I pull into the driveway of the discipleship house. It’s a two-story building that sits behind a small bungalow, just one block from the beach. This close to the ocean, there’s no oak canopy, no shade, and the light bounces off the pale concrete and sand.

When I shift the car into park and turn the ignition off, BeeBee is coming out of a door. I jump out and wrap my arms around her. In the embrace, I can’t tell if she is really off drugs, but I can tell all the things I absolutely need to know. She’s alive. She’s healthy. She can still love.

She’s anxious to show me her home, and she pulls me by the hand to follow her inside. The door opens onto a hallway with a poster assuring me “You are beautiful!” I like the affirmation. A tiny Yorkshire terrier yips happily from the stairs. “Angel,” BeeBee says, “this is Aunt Michele.” The dog is adorable, groomed, and ribboned. Someone has put the needs of this little animal above any need to get high. An excellent sign.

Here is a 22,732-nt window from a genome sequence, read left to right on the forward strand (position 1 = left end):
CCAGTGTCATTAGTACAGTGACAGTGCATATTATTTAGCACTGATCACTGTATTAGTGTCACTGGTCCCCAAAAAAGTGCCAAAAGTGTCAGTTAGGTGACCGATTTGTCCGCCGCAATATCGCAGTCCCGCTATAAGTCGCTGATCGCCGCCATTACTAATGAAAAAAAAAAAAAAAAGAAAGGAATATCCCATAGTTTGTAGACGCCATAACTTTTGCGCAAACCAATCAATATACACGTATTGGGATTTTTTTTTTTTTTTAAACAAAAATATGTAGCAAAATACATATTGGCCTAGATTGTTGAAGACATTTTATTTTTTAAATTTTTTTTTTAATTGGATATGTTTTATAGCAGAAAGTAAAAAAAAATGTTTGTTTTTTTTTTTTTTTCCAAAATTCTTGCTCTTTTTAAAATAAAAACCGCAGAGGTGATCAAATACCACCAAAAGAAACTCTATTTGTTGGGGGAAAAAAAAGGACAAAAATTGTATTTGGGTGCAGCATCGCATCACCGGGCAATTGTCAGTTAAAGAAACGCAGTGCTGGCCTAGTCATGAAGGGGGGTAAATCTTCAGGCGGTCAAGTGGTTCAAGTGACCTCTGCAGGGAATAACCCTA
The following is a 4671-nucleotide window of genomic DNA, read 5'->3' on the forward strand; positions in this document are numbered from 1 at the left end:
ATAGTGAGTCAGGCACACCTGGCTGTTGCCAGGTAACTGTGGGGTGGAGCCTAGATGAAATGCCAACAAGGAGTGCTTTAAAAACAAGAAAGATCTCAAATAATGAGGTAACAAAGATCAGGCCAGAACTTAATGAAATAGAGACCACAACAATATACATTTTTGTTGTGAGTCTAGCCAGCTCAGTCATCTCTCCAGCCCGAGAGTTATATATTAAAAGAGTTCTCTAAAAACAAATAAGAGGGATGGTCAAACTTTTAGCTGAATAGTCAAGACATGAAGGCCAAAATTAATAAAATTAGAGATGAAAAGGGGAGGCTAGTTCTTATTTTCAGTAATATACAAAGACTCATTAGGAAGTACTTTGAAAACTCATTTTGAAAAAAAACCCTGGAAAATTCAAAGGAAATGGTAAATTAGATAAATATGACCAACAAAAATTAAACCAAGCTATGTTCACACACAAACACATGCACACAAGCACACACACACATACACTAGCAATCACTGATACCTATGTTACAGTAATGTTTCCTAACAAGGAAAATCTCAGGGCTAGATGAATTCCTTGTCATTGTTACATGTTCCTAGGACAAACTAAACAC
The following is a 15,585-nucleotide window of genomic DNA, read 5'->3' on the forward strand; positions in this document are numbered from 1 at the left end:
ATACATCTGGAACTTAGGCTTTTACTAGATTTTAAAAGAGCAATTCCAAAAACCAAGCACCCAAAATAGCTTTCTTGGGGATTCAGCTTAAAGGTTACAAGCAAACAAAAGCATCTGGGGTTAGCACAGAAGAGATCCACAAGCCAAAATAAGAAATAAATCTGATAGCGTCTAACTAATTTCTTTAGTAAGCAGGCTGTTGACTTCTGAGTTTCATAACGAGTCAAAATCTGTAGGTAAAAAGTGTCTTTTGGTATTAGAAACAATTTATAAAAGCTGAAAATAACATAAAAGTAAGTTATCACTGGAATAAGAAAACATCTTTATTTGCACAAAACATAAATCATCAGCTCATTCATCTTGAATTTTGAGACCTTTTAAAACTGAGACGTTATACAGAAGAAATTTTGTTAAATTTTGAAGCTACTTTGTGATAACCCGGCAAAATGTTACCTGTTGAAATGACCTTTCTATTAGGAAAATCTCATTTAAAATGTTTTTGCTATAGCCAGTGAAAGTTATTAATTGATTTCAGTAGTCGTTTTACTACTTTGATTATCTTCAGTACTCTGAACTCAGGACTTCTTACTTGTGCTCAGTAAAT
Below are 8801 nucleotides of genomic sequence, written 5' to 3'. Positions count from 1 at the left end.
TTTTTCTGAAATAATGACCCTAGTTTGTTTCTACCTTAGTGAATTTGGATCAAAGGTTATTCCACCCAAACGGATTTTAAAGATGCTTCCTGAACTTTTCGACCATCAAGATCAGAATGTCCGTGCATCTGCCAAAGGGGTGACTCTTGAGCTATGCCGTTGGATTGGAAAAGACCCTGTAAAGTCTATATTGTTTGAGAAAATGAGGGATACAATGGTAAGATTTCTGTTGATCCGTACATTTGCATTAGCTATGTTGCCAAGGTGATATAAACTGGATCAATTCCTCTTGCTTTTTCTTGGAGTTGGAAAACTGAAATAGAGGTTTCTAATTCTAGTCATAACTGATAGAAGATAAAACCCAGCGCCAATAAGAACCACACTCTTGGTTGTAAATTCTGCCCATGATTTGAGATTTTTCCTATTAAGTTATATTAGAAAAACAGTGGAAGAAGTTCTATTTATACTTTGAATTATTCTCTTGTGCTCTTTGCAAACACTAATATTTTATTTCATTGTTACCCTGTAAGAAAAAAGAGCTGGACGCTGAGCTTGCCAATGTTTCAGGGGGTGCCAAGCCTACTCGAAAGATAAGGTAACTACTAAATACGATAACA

Chuck Wendig, who I’ve quoted before in this series about memoir writing, advises that “The scene should begin as late as possible.” By this, he means that the scene shouldn’t begin until something actually happens — something important.

Maybe I should cut those first two paragraphs.

Wendig’s craft book, Damn Fine Story is audience-centered; almost all of his advice has to to do with keeping the reader engaged. Much of his advice can be crystallized in these few words: “Don’t waste your audience’s time.” He does acknowledge that some scenes need time to build, and some need breathing room. For folks writing contemplative memoirs, his action-focus may not strike the right chord. But I agree that if we’re writing for an audience, we need to know them, respect them, and write in a way that appeals to them.